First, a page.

“FRAUD ALERT! I was so excited when I heard about this service that I went right to their website to sign up. However, what they state in bold print about costs and ride time on their website is not what you agree to in the fine print of your membership agreement. Coupled with the fact that a company that is engaging in shady (i.e. illegal) activities from the gate, now has your credit card number, a link to your specific clipper card, and an app on your phone all before you ever even get on a bike is, in my opinion–A BIG RED FLAG. READ THOSE ENDLESS PAGES SCROLLING DOWN YOUR SCREEN BEFORE YOU CHECK THE “AGREE”  BOX.”

“I’m never using this service again. The digital display on the payment machine said the one day pass was $9, but I paid $49 for a bike for three and a half hours. I could buy a bike with $49. It’s ridiculously expensive. Charging the extra fee over $9 seems to be a scam.They should change the marketing from one day pass to 30 MINUTES PASS!! $9 for the pass is right up to 30 minutes, but from the moment over 30 minutes, you have to pay the extra fee $7 per 30 minutes. Keep in mind. I wish other people would never go through the same situation as me. This service is the worst one I’ve ever gotten in SF.”

Yours, in struggle.

*That’s a long way already on these hefty bikes as the stations closest to the Golden Gate Bridge are FAR AWAY, currently.

[UPDATE: Oh, it used to be that Motivate International would offer people who misunderstood the pricing structure a 50% refund, but now I see that 100% seems to be the new standard.


This is sort of funny since this has been a Known Issue for years (plural). END UPDATE]

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6 Responses to “These Poor Women Have NO IDEA Their FORD GOBIKE Joyride to Sausalito Will Cost Them MORE THAN $100”

  1. jk says:

    also worth noting that getting the butts in bikes may be more about getting butts into (chariot) buses:

    tl;dr: the bikes have always-on location sharing, which turns into data about where chariot routes might make sense. so the end game is actually about getting people OFF bikes and into private buses.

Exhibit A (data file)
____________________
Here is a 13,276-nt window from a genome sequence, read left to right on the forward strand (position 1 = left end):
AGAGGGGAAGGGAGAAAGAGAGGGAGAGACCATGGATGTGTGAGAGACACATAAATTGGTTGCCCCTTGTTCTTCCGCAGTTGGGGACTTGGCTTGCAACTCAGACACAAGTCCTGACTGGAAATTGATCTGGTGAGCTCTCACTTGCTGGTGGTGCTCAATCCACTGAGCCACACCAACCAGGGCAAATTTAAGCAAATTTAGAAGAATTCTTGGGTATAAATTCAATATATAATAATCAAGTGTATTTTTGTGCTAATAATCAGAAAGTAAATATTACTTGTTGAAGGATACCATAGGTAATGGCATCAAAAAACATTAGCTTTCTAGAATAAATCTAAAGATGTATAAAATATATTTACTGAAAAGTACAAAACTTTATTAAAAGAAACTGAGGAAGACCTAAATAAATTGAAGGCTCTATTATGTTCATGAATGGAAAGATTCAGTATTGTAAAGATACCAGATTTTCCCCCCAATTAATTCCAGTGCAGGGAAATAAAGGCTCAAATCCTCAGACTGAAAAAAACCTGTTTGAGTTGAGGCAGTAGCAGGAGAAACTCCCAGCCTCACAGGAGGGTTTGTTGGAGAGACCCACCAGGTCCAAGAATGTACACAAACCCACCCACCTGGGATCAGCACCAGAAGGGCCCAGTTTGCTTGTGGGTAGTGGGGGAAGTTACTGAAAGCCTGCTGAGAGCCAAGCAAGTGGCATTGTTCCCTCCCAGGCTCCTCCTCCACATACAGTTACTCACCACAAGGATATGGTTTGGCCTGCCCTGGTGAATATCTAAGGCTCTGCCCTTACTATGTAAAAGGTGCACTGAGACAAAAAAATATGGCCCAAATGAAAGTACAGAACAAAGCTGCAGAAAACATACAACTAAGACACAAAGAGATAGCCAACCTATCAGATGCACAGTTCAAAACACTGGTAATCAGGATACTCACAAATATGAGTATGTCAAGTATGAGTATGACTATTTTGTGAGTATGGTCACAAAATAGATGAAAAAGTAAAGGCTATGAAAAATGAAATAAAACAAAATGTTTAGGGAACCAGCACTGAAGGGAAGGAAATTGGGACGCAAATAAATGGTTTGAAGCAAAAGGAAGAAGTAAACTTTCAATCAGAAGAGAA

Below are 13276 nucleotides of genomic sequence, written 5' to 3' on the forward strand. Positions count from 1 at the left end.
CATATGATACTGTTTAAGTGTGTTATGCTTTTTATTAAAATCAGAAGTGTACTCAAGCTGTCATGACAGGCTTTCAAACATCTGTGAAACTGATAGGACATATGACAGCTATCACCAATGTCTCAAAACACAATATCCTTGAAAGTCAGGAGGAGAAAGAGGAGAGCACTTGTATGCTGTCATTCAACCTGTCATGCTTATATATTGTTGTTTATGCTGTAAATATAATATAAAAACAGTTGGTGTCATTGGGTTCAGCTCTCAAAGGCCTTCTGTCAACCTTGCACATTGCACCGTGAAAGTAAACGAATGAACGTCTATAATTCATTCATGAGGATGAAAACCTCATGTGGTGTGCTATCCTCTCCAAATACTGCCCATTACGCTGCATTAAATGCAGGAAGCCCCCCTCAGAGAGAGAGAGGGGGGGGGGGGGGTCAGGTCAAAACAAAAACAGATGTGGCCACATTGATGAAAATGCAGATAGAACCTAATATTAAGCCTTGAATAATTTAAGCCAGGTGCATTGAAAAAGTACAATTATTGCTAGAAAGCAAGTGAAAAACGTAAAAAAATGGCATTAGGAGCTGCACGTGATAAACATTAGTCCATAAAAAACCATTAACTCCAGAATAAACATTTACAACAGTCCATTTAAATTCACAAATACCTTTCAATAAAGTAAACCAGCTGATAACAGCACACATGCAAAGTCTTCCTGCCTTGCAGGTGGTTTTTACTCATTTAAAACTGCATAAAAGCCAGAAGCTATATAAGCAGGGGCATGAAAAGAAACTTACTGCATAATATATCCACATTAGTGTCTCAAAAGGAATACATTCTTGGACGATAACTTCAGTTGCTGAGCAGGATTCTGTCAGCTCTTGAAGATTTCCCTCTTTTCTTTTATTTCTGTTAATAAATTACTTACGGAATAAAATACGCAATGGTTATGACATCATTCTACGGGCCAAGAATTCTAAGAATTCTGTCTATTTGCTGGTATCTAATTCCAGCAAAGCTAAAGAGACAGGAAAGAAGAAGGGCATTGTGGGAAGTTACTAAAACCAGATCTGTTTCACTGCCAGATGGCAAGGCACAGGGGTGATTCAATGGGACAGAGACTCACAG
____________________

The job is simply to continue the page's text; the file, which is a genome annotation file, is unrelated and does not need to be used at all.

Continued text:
“The opportunity is not bikes. That’s not why Ford’s in it. The opportunity is data, and the data is super valuable because it tells us these invisible paths that people are taking in this complex city in terms of how they want to get around.” –Jim Hackett, CEO of Ford Smart Mobility LLC

  2. sfcitizen says:

    Yeah I hear you. It seems like Ford has a lot of things planned. We’ll just have to wait and see how it goes the next 7 years…

  3. Chimera Bill says:

    I sounds so complicated! Why bother to figure it all out only to ride on congested roads to a congested bridge and after a bout with the fog and wearing bermuda shorts and only a t-short, congestion of the nasal sinusistesem.
    I know (or IDK) tourists don;t know what they’re getting inot–UNTIL the alternative guidebooks start chastising Henry Fording the stream of consciousness: whataripoffHUH?whataripoffHUH?whataripoffHUH?….

  4. sfcitizen says:

    I was thinking that maybe people know how much it’s costing them, but they think it’s worth it anyway.

    IRL, the people I checked with on/near the bridge were all confused about the pricing.

    I think it’s a valid experience though, and prolly a lot better thing to do than what they’d be doing otherwise

  5. oakland says:

    This blog is great.

    Ford Motor should do a better job of communicating there pricing

  6. sfcitizen says: